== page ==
Yesterday, I had the opportunity to speak to a room full of educators, instructors, and academic IT professionals at IBM's Chicago Innovation Center about the use of collaboration and social networking in a learning context.  Here is a great example related to distance learning:

Athabasca University, which pioneered distance education in Canada and bills itself as Canada's open university, takes a less high-tech but more portable approach in its 840-student executive MBA program, which is Canada's largest, according to Marilyn Wangler, director of marketing and communications.

Athabasca uses IBM's Lotus Notes, collaboration software that has been used in business since the 1980s. Students complete the program while holding down full-time jobs, and may travel extensively. Ms. Wangler says. Notes lets them work on their own schedules at home and on the road.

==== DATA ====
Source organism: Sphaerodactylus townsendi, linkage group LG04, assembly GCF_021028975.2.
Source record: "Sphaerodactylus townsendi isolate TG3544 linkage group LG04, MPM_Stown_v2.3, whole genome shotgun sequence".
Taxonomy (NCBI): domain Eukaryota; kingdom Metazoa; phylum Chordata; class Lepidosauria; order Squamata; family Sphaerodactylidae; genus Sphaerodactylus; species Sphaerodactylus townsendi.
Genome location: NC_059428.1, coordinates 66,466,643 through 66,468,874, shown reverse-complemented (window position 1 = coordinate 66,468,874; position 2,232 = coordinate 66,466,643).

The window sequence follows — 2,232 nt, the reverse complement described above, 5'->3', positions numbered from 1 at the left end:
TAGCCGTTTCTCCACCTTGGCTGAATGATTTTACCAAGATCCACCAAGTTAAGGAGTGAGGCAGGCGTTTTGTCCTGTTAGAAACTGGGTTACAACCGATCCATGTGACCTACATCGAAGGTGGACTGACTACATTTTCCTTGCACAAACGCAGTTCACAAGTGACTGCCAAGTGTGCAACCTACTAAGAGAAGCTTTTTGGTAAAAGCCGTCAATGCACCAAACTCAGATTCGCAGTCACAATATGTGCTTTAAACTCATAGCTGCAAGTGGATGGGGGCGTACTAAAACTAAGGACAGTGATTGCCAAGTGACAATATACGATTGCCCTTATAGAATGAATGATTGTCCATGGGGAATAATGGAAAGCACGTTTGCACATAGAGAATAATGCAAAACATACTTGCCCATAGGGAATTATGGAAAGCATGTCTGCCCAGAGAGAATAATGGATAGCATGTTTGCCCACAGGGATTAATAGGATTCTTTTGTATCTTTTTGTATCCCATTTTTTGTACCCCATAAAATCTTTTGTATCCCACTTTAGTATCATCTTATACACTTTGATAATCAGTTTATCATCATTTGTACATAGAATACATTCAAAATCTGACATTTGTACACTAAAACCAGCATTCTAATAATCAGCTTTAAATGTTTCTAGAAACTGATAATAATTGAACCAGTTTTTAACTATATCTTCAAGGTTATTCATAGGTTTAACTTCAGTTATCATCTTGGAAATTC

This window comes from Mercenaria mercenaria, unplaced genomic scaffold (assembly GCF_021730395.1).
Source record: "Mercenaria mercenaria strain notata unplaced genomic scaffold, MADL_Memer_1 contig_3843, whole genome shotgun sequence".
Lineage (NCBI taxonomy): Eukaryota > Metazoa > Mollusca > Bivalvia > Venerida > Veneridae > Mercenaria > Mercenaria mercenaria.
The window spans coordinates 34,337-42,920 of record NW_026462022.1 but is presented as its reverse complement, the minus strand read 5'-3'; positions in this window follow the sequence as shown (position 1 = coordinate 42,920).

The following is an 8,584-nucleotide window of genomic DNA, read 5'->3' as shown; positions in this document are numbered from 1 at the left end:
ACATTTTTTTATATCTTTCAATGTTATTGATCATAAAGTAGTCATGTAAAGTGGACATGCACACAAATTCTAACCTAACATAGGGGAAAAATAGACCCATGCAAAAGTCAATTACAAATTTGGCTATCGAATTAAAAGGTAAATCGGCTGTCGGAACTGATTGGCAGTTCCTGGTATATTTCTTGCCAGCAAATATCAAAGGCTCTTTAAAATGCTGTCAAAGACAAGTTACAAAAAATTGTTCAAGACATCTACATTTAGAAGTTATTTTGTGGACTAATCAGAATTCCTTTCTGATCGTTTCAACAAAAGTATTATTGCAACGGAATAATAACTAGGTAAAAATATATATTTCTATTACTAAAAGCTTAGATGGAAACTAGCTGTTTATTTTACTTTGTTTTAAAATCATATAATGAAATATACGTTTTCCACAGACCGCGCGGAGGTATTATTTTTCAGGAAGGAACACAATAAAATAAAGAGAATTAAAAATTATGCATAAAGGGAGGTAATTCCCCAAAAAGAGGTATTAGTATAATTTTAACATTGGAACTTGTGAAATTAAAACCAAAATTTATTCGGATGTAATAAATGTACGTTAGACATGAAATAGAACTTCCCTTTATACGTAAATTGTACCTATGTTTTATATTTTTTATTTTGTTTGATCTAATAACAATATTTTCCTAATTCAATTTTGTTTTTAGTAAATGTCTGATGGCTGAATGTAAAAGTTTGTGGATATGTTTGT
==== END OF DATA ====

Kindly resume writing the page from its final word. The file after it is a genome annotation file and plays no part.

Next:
Students work in teams of six to 10 people. Instructors lead discussions and help students through Notes. Athabasca recently added a feature called persistent chat, allowing students to collaborate via text chat and keep a complete online record of their discussions for later reference.

The anywhere, any time access lets Athabasca run a structured program, where students must complete work to deadlines, while still accommodating their hectic schedules, Ms. Wangler says.

Link: GlobeCampus.ca: Keep your job and learn from afar >  (Thanks, Alistair)

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